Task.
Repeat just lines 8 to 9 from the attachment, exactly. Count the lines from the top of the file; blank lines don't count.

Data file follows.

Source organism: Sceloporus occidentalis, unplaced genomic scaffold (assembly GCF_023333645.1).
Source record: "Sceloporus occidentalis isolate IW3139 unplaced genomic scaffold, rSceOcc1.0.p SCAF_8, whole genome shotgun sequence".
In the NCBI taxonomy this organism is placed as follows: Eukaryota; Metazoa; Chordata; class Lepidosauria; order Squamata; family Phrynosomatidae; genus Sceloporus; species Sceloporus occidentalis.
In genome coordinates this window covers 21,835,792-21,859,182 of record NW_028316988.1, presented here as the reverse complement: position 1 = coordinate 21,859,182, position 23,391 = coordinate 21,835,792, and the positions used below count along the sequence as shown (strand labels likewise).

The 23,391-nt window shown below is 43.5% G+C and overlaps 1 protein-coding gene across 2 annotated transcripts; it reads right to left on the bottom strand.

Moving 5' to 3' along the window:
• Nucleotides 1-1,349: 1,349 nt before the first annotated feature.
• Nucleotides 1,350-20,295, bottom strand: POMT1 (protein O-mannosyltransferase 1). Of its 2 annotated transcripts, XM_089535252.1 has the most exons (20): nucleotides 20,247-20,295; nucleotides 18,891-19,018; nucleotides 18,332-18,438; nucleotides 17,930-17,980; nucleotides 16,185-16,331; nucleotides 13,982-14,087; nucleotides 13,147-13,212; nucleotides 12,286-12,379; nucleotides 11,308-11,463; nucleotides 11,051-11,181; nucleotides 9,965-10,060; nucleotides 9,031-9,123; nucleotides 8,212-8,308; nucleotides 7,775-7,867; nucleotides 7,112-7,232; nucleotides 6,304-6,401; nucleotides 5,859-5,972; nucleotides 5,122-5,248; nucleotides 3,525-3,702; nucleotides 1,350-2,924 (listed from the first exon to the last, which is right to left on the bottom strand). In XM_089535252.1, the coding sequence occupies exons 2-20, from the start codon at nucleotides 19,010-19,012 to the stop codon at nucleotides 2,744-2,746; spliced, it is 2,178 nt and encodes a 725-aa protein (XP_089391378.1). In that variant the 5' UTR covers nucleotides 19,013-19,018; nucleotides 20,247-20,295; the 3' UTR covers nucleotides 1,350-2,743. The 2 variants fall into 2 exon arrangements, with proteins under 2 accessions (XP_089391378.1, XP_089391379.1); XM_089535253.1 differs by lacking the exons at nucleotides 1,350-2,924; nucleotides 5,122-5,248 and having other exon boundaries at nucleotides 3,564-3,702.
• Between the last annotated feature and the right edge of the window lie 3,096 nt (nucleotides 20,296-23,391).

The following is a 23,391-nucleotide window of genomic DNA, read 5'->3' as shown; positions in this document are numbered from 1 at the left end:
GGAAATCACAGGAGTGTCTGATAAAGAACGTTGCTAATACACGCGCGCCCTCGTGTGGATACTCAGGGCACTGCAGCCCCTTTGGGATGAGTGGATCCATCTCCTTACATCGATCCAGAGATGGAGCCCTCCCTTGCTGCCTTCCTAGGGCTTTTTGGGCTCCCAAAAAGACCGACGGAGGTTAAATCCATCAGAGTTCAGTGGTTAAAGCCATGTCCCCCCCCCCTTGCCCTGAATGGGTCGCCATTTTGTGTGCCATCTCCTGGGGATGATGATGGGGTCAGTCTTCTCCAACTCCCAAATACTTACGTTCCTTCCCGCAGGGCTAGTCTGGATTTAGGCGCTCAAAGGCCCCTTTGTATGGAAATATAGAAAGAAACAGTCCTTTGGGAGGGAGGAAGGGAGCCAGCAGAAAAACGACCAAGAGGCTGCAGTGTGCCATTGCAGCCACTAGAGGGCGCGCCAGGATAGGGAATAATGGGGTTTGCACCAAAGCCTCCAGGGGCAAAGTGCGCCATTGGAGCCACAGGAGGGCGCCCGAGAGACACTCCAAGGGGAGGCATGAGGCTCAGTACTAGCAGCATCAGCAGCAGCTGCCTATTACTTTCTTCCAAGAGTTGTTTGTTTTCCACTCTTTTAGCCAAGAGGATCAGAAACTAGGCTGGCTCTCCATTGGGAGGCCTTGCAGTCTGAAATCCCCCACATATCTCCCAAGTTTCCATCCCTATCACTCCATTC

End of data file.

• Nucleotides 1,350-20,295, bottom strand: POMT1 (protein O-mannosyltransferase 1). Of its 2 annotated transcripts, XM_089535252.1 has the most exons (20): nucleotides 20,247-20,295; nucleotides 18,891-19,018; nucleotides 18,332-18,438; nucleotides 17,930-17,980; nucleotides 16,185-16,331; nucleotides 13,982-14,087; nucleotides 13,147-13,212; nucleotides 12,286-12,379; nucleotides 11,308-11,463; nucleotides 11,051-11,181; nucleotides 9,965-10,060; nucleotides 9,031-9,123; nucleotides 8,212-8,308; nucleotides 7,775-7,867; nucleotides 7,112-7,232; nucleotides 6,304-6,401; nucleotides 5,859-5,972; nucleotides 5,122-5,248; nucleotides 3,525-3,702; nucleotides 1,350-2,924 (listed from the first exon to the last, which is right to left on the bottom strand). In XM_089535252.1, the coding sequence occupies exons 2-20, from the start codon at nucleotides 19,010-19,012 to the stop codon at nucleotides 2,744-2,746; spliced, it is 2,178 nt and encodes a 725-aa protein (XP_089391378.1). In that variant the 5' UTR covers nucleotides 19,013-19,018; nucleotides 20,247-20,295; the 3' UTR covers nucleotides 1,350-2,743. The 2 variants fall into 2 exon arrangements, with proteins under 2 accessions (XP_089391378.1, XP_089391379.1); XM_089535253.1 differs by lacking the exons at nucleotides 1,350-2,924; nucleotides 5,122-5,248 and having other exon boundaries at nucleotides 3,564-3,702.
• Between the last annotated feature and the right edge of the window lie 3,096 nt (nucleotides 20,296-23,391).